BAYOU CORNE,LA (FOX44) — People living in Bayou Corne are standing strong to make their voices heard. Now they've enlist help of a Ret. Army Lt. Gen. Russel Honore. They pray he can give them the direction they've been needing.
"I'm hoping he can help us some kind of way. I mean I don't know exactly what he can do," Betty Thibodaux, Bayou Corne resident,said.
Members of the Bayou Corne community gathered Wednesday night in Pierre Part for their own form of group therapy.
"So we try to get together once a week and talk about each others problems," Thibodaux explained.
The meetings are designed to help the community deal with the frustrations created by a massive sinkhole that's driven them from their homes.
For Betty Thibodaux the pain is real. Her husband is sick, and she can't afford to wait for Texas Brine to buy her out.
"I'm trying to get a house, but I can't get a loan," She described. "I own the house that I've got now, so I can not get a loan."
Banks refused her saying she needed proof that Texas Brine would continue to give her assistant checks. She says she doesn't feel comfortable even talking to Texas Brine.
Now Thibodaux and the rest of the Bayou Corne community are banking on Ret. Lt. Gen. Russel Honore for help.
"I don't know I'm going to talk to him," She said. "I need somebody to help me. I hope it can work out for me."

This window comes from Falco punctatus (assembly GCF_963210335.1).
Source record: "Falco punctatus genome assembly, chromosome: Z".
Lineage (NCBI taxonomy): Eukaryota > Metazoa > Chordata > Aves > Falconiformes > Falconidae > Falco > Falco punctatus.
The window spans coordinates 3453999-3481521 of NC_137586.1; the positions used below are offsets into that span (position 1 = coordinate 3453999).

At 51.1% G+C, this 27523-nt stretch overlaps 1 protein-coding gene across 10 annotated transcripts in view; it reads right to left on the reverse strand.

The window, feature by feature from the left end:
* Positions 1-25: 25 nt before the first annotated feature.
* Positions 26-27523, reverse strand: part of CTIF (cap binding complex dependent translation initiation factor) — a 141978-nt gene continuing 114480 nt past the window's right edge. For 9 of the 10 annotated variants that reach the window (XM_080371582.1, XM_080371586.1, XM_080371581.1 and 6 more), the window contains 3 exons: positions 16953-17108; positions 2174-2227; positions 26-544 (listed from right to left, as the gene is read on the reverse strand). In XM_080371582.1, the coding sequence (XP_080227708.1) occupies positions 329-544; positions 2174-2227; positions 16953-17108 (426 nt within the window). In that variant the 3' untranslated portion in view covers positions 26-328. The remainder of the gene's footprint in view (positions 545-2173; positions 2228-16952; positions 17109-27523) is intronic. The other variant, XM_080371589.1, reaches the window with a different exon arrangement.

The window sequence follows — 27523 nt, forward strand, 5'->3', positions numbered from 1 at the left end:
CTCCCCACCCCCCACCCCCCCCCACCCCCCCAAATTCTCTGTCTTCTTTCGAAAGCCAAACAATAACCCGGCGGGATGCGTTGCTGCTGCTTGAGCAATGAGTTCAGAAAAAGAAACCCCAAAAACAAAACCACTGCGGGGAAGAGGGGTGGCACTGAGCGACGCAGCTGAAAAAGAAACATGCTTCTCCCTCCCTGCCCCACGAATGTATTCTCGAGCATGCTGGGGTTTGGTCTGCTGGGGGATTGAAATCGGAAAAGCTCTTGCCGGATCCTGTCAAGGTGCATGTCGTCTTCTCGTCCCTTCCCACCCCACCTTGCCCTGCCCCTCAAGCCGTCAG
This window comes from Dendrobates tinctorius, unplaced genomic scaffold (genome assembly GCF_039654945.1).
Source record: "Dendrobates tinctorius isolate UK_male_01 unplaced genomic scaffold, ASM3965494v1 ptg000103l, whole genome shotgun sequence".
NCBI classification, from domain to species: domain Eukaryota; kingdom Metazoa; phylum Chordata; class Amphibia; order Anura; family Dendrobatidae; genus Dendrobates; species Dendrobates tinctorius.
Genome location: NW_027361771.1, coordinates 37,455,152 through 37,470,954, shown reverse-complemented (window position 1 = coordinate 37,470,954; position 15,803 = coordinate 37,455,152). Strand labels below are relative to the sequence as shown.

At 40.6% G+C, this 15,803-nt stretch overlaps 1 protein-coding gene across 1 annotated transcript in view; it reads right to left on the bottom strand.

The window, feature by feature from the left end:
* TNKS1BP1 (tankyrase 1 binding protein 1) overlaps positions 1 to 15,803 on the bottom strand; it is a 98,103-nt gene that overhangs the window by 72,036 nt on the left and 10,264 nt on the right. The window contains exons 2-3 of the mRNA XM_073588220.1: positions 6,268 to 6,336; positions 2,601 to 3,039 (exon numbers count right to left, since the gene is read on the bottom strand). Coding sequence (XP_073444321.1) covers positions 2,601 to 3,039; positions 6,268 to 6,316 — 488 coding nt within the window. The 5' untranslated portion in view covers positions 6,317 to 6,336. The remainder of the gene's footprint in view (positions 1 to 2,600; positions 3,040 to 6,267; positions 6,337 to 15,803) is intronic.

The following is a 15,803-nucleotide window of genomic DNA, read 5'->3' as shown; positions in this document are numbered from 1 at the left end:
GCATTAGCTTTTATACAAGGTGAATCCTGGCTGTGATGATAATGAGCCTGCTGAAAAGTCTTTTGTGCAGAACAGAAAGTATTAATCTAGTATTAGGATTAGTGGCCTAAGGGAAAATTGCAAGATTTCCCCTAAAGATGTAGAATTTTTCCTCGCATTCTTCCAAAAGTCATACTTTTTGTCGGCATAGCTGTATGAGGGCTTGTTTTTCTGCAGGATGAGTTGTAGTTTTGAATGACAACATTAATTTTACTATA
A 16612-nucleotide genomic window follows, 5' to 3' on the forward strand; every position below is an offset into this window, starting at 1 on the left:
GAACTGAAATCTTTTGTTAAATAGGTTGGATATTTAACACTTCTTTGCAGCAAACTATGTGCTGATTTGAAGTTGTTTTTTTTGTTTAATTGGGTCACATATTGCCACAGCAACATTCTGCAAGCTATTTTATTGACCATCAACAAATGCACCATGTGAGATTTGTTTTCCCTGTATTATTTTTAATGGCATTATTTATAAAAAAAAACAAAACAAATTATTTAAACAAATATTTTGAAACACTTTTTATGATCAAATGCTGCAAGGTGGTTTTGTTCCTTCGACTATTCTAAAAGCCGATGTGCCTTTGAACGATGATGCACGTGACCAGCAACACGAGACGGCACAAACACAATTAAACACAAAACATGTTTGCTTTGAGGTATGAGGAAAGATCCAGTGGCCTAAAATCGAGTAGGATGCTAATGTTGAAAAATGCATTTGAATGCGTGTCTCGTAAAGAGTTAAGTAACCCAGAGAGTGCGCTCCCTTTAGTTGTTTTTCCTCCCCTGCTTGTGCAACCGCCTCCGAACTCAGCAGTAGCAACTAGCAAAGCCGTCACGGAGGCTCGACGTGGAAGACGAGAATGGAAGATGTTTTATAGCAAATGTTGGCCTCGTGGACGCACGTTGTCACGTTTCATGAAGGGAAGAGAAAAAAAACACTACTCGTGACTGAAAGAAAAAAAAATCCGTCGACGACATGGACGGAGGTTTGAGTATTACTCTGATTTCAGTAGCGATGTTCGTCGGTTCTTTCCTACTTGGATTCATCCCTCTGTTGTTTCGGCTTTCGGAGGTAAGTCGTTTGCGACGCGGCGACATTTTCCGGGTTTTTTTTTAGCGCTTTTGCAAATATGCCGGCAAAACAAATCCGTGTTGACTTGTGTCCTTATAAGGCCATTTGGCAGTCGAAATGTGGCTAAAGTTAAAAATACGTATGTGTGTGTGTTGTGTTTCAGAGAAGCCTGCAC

Honore helped New Orleans residents in their recovery after Hurricane Katrina, and the Bayou Corne community hopes he can put pressure on Texas Brine.
"He carry's more weight than we do," Nick Romero, Bayou Corne resident, explained. "It seems like Texas Brine is taking its sweet time, and they are really in no hurry. "
"People are being disrespected by the company that created this problem," Ret. Lt. Gen. Russel Honore said.
Honore was drawn to the Bayou Corne community after he first saw the devastation in August.
"To see the cascading affect the human drama unfolding," He described. "This is not just an environmental disaster it's a human disaster. [ A human disaster because] Looking at the people that were displaced; people that are getting sick physically mentally."
Honore talked with the group and took down notes about the struggles they face. The community shared what the could in hopes Honore could get someone to listen.
"It appears they have to fight for help from the government. Parish, state and federal government that appears to be observers not actors," Honore exclaimed.
Honore said he plans to stick with the Bayou Corne community and do whatever it takes to get them through.
It's up to them to stay strong as a community.
"The person they are waiting for to solve their problem is them," Honore explained. "Operate as a team here. They need to stick together and work with one another. They need to use there voice. "